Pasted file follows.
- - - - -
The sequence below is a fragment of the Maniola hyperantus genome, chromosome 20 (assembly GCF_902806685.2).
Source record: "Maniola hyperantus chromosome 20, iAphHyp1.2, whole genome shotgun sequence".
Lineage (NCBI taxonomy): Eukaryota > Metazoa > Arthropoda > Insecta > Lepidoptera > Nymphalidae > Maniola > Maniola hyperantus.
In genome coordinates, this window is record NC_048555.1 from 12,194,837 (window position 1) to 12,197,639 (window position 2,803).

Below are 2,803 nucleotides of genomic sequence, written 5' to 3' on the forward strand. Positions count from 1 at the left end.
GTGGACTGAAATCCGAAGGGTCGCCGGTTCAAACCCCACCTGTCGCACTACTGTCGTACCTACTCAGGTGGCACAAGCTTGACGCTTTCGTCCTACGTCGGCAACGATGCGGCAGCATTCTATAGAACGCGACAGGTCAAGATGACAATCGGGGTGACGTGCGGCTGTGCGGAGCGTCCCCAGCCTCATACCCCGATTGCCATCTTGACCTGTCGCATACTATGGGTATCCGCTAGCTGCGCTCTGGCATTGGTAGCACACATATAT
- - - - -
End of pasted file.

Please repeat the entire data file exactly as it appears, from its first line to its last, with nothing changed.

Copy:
The sequence below is a fragment of the Maniola hyperantus genome, chromosome 20 (assembly GCF_902806685.2).
Source record: "Maniola hyperantus chromosome 20, iAphHyp1.2, whole genome shotgun sequence".
Lineage (NCBI taxonomy): Eukaryota > Metazoa > Arthropoda > Insecta > Lepidoptera > Nymphalidae > Maniola > Maniola hyperantus.
In genome coordinates, this window is record NC_048555.1 from 12,194,837 (window position 1) to 12,197,639 (window position 2,803).

Below are 2,803 nucleotides of genomic sequence, written 5' to 3' on the forward strand. Positions count from 1 at the left end.
GTGGACTGAAATCCGAAGGGTCGCCGGTTCAAACCCCACCTGTCGCACTACTGTCGTACCTACTCAGGTGGCACAAGCTTGACGCTTTCGTCCTACGTCGGCAACGATGCGGCAGCATTCTATAGAACGCGACAGGTCAAGATGACAATCGGGGTGACGTGCGGCTGTGCGGAGCGTCCCCAGCCTCATACCCCGATTGCCATCTTGACCTGTCGCATACTATGGGTATCCGCTAGCTGCGCTCTGGCATTGGTAGCACACATATAT